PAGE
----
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Davis Brown Employment and Labor Law Blog

Historic CARES Act Signed into Law Creating New Unemployment Program - March 30, 2020

In the hundreds of conversations with employers Davis Brown has advised since the pandemic started, one thing is undeniable—Iowa employers care about their employees and their economic security. We are repeatedly asked to find the best outcome for their workers. Congress has provided an avenue to support workers with the new Coronavirus Aid, Relief, and Economic Security Act (CARES Act).

The CARES Act will work in connection with the Iowa unemployment program. Created by Governor Reynolds earlier this month, Iowa’s COVID-19 unemployment program allows unemployment insurance (“UI”) for a maximum of 26 weeks after an employee is terminated/laid off in full or part.

The CARES Act created a new federally funded unemployment program named the Relief for Workers Affected by Coronavirus Act (RWACA) to be administered by Iowa Workforce Development.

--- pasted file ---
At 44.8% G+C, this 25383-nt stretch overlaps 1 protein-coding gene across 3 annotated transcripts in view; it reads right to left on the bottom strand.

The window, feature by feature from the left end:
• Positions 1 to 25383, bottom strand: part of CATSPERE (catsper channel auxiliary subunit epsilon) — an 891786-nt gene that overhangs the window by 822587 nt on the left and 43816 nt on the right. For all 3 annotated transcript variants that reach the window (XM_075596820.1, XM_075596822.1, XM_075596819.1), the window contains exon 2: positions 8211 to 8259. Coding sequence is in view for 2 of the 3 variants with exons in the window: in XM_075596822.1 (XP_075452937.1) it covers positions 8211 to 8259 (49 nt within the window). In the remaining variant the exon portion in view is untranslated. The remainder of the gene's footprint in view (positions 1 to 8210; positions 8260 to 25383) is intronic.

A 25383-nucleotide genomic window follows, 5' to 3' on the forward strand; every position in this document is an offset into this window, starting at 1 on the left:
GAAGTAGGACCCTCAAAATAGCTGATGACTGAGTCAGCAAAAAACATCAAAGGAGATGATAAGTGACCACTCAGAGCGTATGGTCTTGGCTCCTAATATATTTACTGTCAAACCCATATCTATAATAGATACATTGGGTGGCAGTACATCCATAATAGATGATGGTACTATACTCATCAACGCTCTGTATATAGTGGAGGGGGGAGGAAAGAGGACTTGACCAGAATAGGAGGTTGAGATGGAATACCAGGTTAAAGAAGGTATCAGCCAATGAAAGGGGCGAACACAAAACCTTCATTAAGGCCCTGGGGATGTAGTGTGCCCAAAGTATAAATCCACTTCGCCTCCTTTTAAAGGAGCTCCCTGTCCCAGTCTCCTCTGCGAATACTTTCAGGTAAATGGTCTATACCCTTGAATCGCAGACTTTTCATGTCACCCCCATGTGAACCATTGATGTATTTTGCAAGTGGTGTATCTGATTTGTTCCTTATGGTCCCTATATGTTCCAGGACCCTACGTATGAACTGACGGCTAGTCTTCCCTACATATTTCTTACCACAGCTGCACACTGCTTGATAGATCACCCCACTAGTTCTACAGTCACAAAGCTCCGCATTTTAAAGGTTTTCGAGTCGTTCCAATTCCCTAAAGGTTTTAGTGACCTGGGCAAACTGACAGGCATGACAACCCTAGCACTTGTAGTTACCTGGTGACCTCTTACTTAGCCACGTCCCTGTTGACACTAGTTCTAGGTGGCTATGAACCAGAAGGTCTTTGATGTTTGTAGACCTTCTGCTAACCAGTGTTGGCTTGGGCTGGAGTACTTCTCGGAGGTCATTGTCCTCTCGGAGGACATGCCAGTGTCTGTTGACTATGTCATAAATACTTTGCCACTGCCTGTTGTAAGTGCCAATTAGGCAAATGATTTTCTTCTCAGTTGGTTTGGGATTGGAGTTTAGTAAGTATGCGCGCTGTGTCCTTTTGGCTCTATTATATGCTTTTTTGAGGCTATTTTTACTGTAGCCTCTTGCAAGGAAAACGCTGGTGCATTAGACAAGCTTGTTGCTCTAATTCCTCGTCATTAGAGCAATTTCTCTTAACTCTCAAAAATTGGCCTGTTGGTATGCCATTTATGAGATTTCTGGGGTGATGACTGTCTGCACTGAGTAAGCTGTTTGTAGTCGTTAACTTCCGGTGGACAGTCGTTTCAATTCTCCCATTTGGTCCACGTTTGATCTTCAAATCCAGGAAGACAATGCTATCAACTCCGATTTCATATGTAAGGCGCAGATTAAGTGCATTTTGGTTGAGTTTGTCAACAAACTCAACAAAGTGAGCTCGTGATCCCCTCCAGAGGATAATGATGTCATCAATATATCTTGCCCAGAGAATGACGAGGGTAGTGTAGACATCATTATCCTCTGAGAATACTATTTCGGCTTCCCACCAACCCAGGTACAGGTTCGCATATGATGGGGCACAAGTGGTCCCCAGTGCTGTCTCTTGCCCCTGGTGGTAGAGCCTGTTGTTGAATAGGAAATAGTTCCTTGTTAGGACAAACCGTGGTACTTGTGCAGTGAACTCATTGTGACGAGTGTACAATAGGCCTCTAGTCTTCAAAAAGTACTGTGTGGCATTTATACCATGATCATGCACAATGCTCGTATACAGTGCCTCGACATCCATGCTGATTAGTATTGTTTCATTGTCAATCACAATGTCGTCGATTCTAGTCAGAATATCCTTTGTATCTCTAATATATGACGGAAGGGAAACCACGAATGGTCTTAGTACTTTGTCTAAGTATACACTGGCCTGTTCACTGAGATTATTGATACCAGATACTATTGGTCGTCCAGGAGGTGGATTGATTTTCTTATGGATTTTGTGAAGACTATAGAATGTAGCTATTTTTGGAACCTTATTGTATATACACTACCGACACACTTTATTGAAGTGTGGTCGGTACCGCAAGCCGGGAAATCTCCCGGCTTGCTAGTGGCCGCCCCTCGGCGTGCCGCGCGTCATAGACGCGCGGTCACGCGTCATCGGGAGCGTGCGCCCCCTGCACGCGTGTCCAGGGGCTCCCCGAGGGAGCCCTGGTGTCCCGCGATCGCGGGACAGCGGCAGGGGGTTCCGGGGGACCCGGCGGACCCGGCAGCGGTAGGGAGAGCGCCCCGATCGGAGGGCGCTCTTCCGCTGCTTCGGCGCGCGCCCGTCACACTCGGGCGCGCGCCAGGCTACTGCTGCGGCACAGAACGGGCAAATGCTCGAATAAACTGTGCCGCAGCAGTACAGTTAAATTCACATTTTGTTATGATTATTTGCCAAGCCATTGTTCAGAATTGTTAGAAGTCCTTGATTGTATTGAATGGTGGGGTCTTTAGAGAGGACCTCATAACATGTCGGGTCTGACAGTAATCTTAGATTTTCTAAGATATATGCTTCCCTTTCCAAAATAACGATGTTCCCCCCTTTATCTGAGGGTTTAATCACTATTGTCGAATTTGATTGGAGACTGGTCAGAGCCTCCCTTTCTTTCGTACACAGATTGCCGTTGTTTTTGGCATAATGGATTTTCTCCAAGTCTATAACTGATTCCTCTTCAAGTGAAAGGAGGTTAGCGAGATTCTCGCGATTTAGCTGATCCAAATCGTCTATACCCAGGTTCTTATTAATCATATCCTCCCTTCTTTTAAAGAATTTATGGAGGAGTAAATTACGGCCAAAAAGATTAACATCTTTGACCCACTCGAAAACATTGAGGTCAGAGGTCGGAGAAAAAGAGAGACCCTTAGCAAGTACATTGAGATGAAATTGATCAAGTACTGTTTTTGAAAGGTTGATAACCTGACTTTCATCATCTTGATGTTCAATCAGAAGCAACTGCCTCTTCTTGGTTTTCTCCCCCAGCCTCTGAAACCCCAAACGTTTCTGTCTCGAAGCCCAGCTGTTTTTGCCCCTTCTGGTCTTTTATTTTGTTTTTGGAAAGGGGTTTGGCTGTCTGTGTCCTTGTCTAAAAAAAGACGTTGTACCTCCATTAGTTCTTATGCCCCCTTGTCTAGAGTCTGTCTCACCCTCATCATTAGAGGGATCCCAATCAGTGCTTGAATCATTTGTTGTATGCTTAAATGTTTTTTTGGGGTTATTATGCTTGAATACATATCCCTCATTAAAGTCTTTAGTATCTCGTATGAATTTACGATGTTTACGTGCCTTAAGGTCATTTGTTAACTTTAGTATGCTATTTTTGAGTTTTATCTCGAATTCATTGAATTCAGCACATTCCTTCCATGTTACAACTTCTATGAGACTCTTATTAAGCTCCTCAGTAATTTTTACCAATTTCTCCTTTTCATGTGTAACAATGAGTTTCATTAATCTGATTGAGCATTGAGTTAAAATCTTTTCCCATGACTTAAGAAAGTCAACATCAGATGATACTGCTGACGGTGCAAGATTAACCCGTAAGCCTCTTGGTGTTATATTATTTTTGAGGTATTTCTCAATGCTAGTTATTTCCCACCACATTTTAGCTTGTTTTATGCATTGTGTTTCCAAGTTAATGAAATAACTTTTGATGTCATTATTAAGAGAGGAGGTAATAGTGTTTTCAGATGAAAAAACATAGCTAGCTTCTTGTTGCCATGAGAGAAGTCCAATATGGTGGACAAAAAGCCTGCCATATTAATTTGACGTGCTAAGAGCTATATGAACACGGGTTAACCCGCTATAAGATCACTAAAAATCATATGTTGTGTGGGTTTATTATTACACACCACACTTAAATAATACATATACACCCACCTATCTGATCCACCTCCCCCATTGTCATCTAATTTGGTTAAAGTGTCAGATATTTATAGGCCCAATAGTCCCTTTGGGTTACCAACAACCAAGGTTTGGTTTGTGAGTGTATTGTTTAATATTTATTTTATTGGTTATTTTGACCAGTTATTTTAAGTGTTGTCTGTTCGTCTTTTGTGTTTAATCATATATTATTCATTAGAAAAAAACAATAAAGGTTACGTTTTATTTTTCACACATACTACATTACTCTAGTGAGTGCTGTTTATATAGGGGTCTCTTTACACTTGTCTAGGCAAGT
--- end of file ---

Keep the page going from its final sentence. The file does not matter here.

RWACA adds three major benefits to Iowans:

  1. Money
    • Recipients receive an extra $600 weekly payment for 13 weeks, ending on July 31, 2020.
  1. Time
    • Eligibility is extended 13 weeks beyond the state’s 26 weeks for a total of 39 weeks which, if started now, would expire on December 31, 2020 – the date the CARES Act expires and the Families First Coronavirus Relief Act too.
    • It is retroactive to January 27, 2020 for those who suffered job losses due COVID-19. The process for such claims will be established by the Department of Labor (DOL). It is not currently effective, but when the program starts, it will be retroactive.
  1. People
    • UI eligibility includes those who normally do not qualify, i.e., contractors, gig workers, or those who otherwise have insufficient work history. It also covers individuals who were scheduled to start a new job and were unable to do so based on COVID-19 reasons.

PTO and Remote Work

Iowa Workforce Development clarified that paid leave is not required to be exhausted as of March 30; this is not retroactive and represents a change in policy since this pandemic started. However, individuals who may telework must do so. Regular state requirements generally apply, such as the obligation to seek work, however, Iowa has suspended that obligation.

Misrepresentations and Overpayment

Intentional misrepresentations will remove eligibility and be considered a federal crime. Overpayments will be handled by Iowa Workforce Development (IWD) and repayment would be required unless it was not the recipient’s fault or if contrary to equity or good conscious.

As this program will be administered by each state, we will await further direction from the DOL and IWD as this program becomes effective in Iowa.

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